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I apologize if this is a duplicate, but the essence of the question is whether it is possible to create "around" advice for an existing function and bind that to a new one.

In my case, I'm trying to change how evil-delete and similar functions handle the kill ring, namely by inserting into the second position instead of the first. I already have a function that accomplishes this, called yf-kill-new-second-pos, however I cannot figure out how to cleanly define a derivative of evil-delete that uses this instead of kill-new without either copying and pasting or (I admit I haven't tried this) advising evil-delete, which would undesirably change it's functionality.

I attempted to solve the issue by using symbol-function to grab the source for evil-delete and then wrapping that in an flet to redefine kill-new, but that did nothing to change the function's behavior (even when set to nil). Code:

(evil-define-operator yf-d (beg end type register yank-handler)
  "Evil-delete that dumps to 2nd in kill ring by default"
  ;;Same interactive clause as evil-delete
  (interactive "<R><x><y>")
  (cl-flet ((kill-new #'yf-kill-new-second-pos))
    (funcall (symbol-function 'evil-delete) beg end type register)))

;;testing measure 
(bind-key (kbd "<f7>") 'yf-d)

This may not be changing anything because evil-delete is byte-compiled, but I'm not entirely sure. It could also have something to do with evil-define-operator, but again, I don't know how to test around this. Any help in solving this issue would be greatly appreciated :)

  • You ask "whether it is possible to create "around" advice for an existing function and bind that to a new one". Yes. Did you try it? an "around" advice lets you completely replace the behavior of the function. – Drew Sep 9 '17 at 23:08
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I attempted to solve the issue by ... wrapping that in an flet to redefine kill-new ...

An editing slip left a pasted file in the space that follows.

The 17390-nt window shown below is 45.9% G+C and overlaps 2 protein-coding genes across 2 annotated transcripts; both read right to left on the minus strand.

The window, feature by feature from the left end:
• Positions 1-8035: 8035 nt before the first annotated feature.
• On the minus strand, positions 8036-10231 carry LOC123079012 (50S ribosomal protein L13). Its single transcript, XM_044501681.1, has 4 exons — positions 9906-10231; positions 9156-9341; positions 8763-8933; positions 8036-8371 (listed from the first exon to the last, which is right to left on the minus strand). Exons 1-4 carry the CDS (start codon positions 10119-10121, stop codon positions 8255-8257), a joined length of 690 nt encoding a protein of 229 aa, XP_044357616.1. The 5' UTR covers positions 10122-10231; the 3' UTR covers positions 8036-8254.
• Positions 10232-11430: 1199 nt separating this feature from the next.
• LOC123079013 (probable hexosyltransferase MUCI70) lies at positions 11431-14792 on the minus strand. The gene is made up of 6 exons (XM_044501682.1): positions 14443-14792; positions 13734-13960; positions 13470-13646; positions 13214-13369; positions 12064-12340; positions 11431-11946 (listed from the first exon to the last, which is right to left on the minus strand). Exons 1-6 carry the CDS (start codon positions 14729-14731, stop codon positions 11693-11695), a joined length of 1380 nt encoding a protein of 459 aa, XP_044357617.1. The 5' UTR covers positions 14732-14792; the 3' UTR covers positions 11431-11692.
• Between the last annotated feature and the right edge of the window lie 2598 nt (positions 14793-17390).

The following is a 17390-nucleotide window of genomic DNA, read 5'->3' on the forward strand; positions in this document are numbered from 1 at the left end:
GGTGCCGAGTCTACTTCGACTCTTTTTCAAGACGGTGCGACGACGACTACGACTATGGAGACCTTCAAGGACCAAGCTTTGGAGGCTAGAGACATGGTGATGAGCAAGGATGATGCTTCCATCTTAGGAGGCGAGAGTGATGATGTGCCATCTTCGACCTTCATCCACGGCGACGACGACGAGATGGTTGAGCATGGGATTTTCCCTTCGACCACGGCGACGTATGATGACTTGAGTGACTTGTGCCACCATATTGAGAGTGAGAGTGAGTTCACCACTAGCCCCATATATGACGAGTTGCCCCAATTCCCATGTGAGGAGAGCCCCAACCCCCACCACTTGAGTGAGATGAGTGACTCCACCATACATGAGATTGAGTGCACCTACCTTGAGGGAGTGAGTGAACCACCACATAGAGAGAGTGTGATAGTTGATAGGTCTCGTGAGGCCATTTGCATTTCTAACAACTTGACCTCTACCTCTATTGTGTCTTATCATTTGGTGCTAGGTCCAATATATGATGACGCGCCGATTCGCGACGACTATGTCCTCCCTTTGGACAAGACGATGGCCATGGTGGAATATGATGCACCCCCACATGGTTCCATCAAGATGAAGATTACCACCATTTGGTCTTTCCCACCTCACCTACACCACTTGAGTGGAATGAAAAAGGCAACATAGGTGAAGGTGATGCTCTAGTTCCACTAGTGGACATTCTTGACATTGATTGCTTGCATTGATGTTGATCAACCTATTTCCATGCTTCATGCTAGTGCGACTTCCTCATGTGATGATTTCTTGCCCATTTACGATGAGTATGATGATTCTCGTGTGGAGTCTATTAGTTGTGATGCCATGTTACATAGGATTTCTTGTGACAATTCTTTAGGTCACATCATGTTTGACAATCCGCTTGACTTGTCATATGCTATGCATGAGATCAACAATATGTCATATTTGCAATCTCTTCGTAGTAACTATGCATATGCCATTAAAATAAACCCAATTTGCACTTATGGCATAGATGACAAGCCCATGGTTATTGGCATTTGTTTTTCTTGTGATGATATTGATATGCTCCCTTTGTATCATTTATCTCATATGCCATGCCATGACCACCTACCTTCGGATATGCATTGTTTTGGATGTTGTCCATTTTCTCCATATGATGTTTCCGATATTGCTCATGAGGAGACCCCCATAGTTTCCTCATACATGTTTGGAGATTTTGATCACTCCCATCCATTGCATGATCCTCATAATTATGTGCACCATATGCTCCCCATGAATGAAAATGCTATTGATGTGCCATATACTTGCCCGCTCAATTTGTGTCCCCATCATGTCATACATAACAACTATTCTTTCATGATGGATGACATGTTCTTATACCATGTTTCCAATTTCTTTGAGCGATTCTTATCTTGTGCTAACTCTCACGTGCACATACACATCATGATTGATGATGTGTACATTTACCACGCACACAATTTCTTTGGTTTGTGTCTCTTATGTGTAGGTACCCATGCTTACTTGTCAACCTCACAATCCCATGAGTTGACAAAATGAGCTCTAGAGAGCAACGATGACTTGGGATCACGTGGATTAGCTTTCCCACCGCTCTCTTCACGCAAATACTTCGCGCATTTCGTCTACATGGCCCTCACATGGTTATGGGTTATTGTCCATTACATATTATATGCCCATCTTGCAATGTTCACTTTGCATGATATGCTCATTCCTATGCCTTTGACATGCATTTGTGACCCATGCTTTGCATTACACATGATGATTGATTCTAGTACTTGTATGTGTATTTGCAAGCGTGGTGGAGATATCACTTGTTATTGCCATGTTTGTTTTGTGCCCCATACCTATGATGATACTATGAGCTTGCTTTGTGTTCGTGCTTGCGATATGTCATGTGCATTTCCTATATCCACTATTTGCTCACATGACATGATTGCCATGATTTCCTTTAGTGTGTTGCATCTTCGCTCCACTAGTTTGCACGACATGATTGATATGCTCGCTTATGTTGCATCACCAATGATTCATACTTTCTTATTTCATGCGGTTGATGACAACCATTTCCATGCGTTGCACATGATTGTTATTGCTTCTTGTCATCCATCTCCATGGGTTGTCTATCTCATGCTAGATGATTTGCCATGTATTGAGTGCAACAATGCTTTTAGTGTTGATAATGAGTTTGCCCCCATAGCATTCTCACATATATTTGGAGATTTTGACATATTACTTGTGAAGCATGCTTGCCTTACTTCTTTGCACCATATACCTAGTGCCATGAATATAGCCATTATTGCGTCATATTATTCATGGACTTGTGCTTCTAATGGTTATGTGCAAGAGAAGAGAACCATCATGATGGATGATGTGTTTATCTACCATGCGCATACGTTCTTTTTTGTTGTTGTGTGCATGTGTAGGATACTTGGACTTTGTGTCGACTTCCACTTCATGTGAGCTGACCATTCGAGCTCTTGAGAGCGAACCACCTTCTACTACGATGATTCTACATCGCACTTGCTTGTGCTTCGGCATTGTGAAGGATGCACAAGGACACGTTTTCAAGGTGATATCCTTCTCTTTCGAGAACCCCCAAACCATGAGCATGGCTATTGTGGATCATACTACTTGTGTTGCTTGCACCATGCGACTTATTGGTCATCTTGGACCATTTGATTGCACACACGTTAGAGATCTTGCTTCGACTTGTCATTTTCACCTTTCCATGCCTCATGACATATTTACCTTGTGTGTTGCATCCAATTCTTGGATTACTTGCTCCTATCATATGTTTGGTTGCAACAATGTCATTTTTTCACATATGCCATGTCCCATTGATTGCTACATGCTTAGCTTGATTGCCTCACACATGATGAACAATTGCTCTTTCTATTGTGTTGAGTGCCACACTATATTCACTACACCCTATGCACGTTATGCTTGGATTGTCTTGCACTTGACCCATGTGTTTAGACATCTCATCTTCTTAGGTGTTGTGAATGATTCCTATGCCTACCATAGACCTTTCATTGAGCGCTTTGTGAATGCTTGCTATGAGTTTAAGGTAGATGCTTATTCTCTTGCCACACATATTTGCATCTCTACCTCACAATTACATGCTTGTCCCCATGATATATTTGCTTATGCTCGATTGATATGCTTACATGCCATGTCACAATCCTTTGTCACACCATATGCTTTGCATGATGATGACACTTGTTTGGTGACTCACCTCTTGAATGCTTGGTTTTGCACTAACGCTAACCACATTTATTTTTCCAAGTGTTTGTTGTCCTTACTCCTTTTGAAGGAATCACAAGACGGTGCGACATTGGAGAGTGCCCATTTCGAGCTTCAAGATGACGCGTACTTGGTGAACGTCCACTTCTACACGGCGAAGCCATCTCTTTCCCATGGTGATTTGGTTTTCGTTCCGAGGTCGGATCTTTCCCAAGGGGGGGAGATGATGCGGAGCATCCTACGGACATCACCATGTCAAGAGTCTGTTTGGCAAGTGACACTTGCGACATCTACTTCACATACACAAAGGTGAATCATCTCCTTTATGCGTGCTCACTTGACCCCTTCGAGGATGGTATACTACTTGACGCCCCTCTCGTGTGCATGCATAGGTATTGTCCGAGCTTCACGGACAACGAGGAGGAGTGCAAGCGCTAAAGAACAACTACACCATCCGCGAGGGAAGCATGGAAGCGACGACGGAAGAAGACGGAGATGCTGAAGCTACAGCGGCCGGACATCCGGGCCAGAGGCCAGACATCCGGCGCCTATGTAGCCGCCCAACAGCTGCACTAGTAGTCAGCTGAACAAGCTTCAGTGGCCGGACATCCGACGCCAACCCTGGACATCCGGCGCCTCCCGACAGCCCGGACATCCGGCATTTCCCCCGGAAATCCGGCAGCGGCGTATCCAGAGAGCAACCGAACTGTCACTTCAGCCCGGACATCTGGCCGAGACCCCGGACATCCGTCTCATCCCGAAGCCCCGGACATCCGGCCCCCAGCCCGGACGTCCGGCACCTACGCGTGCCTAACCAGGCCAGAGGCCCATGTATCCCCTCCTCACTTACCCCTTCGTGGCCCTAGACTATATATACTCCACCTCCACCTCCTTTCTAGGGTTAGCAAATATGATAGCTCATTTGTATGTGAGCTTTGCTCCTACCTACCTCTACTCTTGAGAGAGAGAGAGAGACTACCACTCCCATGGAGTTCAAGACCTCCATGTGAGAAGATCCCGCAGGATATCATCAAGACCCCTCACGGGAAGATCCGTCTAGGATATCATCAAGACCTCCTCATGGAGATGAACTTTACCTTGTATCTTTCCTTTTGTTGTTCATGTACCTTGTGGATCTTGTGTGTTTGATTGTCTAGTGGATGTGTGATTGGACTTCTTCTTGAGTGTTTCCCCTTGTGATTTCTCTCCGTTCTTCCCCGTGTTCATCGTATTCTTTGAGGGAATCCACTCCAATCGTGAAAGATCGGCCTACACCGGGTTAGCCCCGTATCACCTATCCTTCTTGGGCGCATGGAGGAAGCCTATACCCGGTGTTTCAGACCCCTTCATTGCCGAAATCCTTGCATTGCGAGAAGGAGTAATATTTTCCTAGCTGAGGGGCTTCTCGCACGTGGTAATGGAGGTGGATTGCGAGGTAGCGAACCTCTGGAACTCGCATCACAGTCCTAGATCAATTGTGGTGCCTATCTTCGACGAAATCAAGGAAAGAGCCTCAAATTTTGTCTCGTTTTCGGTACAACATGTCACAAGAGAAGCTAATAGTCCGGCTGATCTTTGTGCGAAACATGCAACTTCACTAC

Except you actually used cl-flet which is quite different.

(cl-flet ((kill-new #'yf-kill-new-second-pos))
  (evil-delete beg end type register))

cl-flet creates a local function definition which is visible only (and non-recursively) to its body code. Functions called by that body code do not see it. As kill-new is not called directly by the body code, this usage of cl-flet has no practical effect.

flet, OTOH, creates function overrides which are visible for the entire scope of the form, so if that call to evil-delete ultimately causes kill-new to be called, it would be your function which was called.

(flet ((kill-new (string &optional replace)
                 (yf-kill-new-second-pos string replace)))
  (evil-delete beg end type register))

These days flet is marked as deprecated, but there's an analogous way to do the same thing with cl-letf:

(cl-letf (((symbol-function 'kill-new) #'yf-kill-new-second-pos))
  (evil-delete beg end type register))

Now I don't know how you've defined yf-kill-new-second-pos, but obviously you don't want a dynamic binding for kill-new which calls kill-new, so you might consider advising kill-new itself:

(defvar my-kill-2nd)

(defadvice kill-new (around my-kill-new-2nd)
  "If `my-kill-2nd' is non-nil, kills go to the second position of the `kill-ring'."
  (if (and kill-ring (bound-and-true-p my-kill-2nd))
      (let ((real-kill-ring kill-ring)
            (kill-ring (cdr kill-ring)))
        ad-do-it
        (setcdr real-kill-ring kill-ring))
    ad-do-it))

(ad-activate 'kill-new)

(let ((my-kill-2nd t))
  (evil-delete beg end type register))
  • Thank you sou much! I wasn't aware of how precisely cl-flet worked, nor cl-letf. Here is the code of my function for future reference. pastebin.com/s254NQSZ – Your Fin Sep 10 '17 at 17:33

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